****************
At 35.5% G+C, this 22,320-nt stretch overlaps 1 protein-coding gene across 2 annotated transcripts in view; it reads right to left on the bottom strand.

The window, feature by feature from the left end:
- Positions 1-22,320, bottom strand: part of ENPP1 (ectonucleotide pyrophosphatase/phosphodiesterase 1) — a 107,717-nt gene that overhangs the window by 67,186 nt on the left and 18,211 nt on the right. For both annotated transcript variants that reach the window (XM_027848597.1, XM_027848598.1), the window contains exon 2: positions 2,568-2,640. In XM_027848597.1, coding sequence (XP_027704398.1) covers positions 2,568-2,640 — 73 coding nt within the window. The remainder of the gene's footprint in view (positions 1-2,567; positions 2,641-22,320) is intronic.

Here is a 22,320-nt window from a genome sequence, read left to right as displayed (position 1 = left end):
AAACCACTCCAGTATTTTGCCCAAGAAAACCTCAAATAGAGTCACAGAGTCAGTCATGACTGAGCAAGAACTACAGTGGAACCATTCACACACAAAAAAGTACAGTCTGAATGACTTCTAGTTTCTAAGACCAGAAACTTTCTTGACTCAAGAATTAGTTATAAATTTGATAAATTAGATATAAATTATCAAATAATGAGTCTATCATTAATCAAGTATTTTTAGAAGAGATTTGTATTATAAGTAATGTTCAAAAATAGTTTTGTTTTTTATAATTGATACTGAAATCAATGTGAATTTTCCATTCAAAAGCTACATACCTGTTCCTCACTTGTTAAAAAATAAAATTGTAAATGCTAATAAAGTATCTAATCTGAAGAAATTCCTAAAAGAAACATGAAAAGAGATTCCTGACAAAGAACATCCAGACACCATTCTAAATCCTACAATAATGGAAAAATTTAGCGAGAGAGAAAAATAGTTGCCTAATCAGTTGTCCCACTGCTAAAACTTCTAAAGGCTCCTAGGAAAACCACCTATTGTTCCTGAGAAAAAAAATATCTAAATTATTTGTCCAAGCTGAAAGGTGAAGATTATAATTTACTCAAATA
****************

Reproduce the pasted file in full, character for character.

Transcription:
At 35.5% G+C, this 22,320-nt stretch overlaps 1 protein-coding gene across 2 annotated transcripts in view; it reads right to left on the bottom strand.

The window, feature by feature from the left end:
- Positions 1-22,320, bottom strand: part of ENPP1 (ectonucleotide pyrophosphatase/phosphodiesterase 1) — a 107,717-nt gene that overhangs the window by 67,186 nt on the left and 18,211 nt on the right. For both annotated transcript variants that reach the window (XM_027848597.1, XM_027848598.1), the window contains exon 2: positions 2,568-2,640. In XM_027848597.1, coding sequence (XP_027704398.1) covers positions 2,568-2,640 — 73 coding nt within the window. The remainder of the gene's footprint in view (positions 1-2,567; positions 2,641-22,320) is intronic.

Here is a 22,320-nt window from a genome sequence, read left to right as displayed (position 1 = left end):
AAACCACTCCAGTATTTTGCCCAAGAAAACCTCAAATAGAGTCACAGAGTCAGTCATGACTGAGCAAGAACTACAGTGGAACCATTCACACACAAAAAAGTACAGTCTGAATGACTTCTAGTTTCTAAGACCAGAAACTTTCTTGACTCAAGAATTAGTTATAAATTTGATAAATTAGATATAAATTATCAAATAATGAGTCTATCATTAATCAAGTATTTTTAGAAGAGATTTGTATTATAAGTAATGTTCAAAAATAGTTTTGTTTTTTATAATTGATACTGAAATCAATGTGAATTTTCCATTCAAAAGCTACATACCTGTTCCTCACTTGTTAAAAAATAAAATTGTAAATGCTAATAAAGTATCTAATCTGAAGAAATTCCTAAAAGAAACATGAAAAGAGATTCCTGACAAAGAACATCCAGACACCATTCTAAATCCTACAATAATGGAAAAATTTAGCGAGAGAGAAAAATAGTTGCCTAATCAGTTGTCCCACTGCTAAAACTTCTAAAGGCTCCTAGGAAAACCACCTATTGTTCCTGAGAAAAAAAATATCTAAATTATTTGTCCAAGCTGAAAGGTGAAGATTATAATTTACTCAAATA